Well, this is overdue.
So sorry for the long delay. I’d hoped to get this up before I left for NYCC
, but that day turned into the usual rush of dealing with this and that and more of this. I don’t know why it’s always so frantic. It’s not like I was going to be there for a week or something. Two nights, but I always pack as if I’m gone for a week anyway. I’ve got stuff for different weather conditions.
Stuff for downtime. Some stuff for fans. I’m ridiculously overprepared.
But let’s take a brief break from that and talk about paragraph breaks.
Like that weird one I just did up there.
I’ve mentioned paragraphs here
once or twice before. If sentences are taking a nice bite of the story, paragraphs are three or mouthfuls before having a taste of something else. I eat some spaghetti, then I have a sip of wine or maybe nibble some garlic bread. The different tastes and textures work together to make the meal more enjoyable. If I just had to sit and eat a bowl of spaghetti with nothing to break it up, it’d get kind of monotonous
. No matter how much I like spaghetti.
Hell, at some point, depending on the size of the bowl, I’d probably even start dreading the stuff.
And that’s what I’m trying to avoid with paragraphs. I don’t want readers to get bored or intimidated by what they see on the page. I want to break up the text in a way that furthers the story.
For example, when two people are talking, my attention goes back and forth between them. Yakko to Wakko. Someone new talks, and my attention shifts to them. Perhaps it’s going back and forth, or it could be bouncing between three or four people.
Think of paragraphs as those moments of attention. If something shifts my attention away, I should have a new paragraph. And then maybe it’ll shift back. or perhaps shift to something new, and my attention will follow it there.
Even if the same character keeps talking, it can get broken into two or more paragraphs. In any long monologue, I should be able to sense the pauses and shifts, the places where our attention moves on to a slightly different aspect of the topic. Maybe I’m going on about death
, with a slight shift into funeral arrangements, my time in Kazakhstan
, maybe even thinking ahead to my own end. Perhaps we’re talking about relationships, and being in love vs. young love vs. older love
, and maybe those few times we mistook sex for love, or knew it wasn’t love and didn’t really care at the moment
. In each of these long discussions, it’s easy to see where it could—and should—spin off into a separate paragraph.
Y’see, Timmy, when I don’t break things up, I end up with a paragraph where it jumps around a lot, nothing’s really described, and it covers a lot of ground. Sometimes I may do that for a certain effect, yeah, but most of the time… that’s not great storytelling. Of course, the flipside to this is breaking something in the wrong place.
When I do that, the flow stumbles, because it means I’ve probably broken a point of focus. Like up at the top, when I broke the second paragraph in the middle of describing the items I was packing. Or just two sentences back. I should’ve started the new paragraph on “Of course,” because where I did break it cut off this whole idea I’m trying to explain.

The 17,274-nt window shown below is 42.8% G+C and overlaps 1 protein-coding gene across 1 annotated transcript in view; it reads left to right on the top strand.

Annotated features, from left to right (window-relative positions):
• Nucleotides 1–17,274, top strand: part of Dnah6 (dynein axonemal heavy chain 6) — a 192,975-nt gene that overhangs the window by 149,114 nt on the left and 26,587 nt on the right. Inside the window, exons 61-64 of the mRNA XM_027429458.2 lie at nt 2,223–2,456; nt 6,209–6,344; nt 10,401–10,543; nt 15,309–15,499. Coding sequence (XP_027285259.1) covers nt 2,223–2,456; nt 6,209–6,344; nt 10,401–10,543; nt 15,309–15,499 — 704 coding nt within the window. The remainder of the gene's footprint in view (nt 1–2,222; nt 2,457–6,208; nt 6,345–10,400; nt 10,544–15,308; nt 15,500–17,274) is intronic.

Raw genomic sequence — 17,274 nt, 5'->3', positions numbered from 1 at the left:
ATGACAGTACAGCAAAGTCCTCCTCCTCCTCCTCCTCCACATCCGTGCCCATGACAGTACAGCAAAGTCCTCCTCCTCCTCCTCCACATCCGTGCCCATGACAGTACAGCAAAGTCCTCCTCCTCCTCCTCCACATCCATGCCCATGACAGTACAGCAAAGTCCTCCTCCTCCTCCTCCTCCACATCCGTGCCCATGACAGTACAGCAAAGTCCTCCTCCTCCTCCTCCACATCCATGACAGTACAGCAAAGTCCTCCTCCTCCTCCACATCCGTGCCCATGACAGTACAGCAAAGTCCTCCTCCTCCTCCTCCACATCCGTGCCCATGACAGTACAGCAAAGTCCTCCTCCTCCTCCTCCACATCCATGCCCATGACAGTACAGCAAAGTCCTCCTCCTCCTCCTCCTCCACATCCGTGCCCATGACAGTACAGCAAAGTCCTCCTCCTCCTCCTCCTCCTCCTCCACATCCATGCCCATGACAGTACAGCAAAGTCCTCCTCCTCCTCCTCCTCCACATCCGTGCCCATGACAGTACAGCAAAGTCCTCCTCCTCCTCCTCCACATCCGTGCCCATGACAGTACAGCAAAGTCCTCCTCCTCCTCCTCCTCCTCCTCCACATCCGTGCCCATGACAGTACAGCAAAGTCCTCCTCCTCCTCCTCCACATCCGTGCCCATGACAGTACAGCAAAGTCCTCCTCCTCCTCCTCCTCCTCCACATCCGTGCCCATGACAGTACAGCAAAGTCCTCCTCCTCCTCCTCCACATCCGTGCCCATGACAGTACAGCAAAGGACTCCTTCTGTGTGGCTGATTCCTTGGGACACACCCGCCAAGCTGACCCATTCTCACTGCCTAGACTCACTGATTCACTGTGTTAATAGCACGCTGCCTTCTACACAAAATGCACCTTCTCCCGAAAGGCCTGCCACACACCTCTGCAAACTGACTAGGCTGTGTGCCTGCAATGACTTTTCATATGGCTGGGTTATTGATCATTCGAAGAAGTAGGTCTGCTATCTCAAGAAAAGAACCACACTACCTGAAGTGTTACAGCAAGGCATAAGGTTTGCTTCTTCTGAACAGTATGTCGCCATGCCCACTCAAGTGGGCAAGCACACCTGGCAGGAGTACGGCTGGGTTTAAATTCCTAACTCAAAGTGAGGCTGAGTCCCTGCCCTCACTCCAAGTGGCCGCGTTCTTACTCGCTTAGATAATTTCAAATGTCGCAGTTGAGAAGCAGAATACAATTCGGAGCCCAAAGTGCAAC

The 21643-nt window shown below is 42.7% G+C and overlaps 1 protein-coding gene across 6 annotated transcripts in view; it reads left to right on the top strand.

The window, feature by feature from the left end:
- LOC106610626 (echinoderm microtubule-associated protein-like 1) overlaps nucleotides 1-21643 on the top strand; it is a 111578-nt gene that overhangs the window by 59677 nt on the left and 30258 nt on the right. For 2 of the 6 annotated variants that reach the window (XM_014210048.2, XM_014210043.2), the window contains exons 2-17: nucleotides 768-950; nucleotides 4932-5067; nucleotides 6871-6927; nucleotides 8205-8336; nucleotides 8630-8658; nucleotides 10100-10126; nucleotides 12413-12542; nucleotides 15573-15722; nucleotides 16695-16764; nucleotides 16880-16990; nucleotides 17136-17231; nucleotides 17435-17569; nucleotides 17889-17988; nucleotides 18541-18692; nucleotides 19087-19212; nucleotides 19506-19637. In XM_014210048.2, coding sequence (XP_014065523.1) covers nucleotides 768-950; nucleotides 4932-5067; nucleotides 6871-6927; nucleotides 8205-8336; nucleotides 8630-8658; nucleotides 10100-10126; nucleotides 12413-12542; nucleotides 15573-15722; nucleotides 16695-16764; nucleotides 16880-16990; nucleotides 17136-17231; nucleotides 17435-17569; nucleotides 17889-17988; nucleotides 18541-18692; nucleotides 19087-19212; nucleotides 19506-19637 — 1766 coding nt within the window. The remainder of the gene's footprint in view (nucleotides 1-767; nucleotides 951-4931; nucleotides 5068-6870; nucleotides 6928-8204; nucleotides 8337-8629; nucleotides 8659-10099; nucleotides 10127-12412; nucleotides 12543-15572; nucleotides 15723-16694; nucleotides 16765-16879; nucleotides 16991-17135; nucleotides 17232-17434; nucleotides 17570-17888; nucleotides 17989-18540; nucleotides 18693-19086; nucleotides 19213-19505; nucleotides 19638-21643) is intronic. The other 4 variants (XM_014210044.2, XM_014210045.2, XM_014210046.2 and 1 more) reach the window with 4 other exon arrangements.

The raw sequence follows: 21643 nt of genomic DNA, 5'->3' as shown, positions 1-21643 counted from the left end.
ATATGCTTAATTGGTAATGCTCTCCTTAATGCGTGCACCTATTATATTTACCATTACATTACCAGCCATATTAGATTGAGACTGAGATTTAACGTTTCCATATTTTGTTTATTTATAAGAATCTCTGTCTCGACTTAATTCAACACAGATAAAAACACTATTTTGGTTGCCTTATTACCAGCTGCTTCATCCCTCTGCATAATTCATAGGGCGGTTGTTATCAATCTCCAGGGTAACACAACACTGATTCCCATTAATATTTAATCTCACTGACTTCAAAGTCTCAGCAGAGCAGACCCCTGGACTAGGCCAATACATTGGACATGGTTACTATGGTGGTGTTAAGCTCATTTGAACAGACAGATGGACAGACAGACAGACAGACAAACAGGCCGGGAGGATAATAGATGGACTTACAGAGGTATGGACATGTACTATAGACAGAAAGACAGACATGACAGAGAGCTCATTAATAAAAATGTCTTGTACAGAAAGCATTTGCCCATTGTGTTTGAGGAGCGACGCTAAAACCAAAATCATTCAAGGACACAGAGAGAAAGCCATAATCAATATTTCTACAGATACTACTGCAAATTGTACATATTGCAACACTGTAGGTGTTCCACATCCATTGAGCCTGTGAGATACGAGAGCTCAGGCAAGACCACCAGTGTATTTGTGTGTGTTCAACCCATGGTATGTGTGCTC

Which, granted, helped to explain it.
See—new idea, new break, great flow.
Breaks also alter the pacing. Have you ever noticed in a lot of movies and television shows, we get more cuts (jumping from one camera angle to another) as action and tension build? We jump from Arya to Brienne, back to Arya, to a wide shot, to Sansa watching them duel, then back to Brienne and Arya for that dagger flip…
You can feel the energy and the pace right there, just seeing it written out, can’t you? We understand there’s a lot going on and that all these people are—in their own way—involved in making this complete scene. Our attention jumps around in one paragraph, but it does it fast because this is a fast-paced scene.
See, in prose (unlike film), those breaks would slow down the action. Notice how the whole Arya–Brienne fight, almost two minutes on film, gets summed up really nicely in there? When an action scene moves into several paragraphs, it tends to make things drag. If I take six or seven lines to describe something that happens in one or two seconds
, I’m altering the flow and forcing the action to that pace.
There may be reasons to do that, sure… but I’d better have
a reason if I’m doing it that way.
There’s also another issue at work here. As readers, we kind of expect
these breaks. How often have you seen a wall of text in a book or online and just groaned a bit (out loud or internally). They make that TL;DR reflex twitch in the back of our brains. It’s because we understand information doesn’t come in giant slabs like that. A wall of text is someone going on way more than necessary
about a single topic.
The breaks help us keep things organized, too. Remember I mentioned the back and forth aspect of watching a conversation? We tend to follow that in prose, too. If I have dialogue between Yakko and Dot, we don’t expect that dialogue to share a paragraph. The breaks help us set the back and forth rhythm in our minds. And when something disrupts that rhythm, it also breaks the flow.
And, as I’ve mentioned many times before, breaking the flow of my story can be fatal.
Because that’s my ultimate goal. To have my story be smooth and readable. For it to draw people in, not push them away. You’ll find people who try to tell you the punctuation and formatting of a story don’t matter
, that a good story will stand on its own despite those things. The truth is, though, the way it’s set out is going to have a huge impact on how it’s interpreted by readers. How easily it flows. How fast it feels. How accessible it looks.
So break things up. Y’know before your readers decide they need a break…
Next time, I’d like to talk a little more about the center of our attention.
Until then, go write.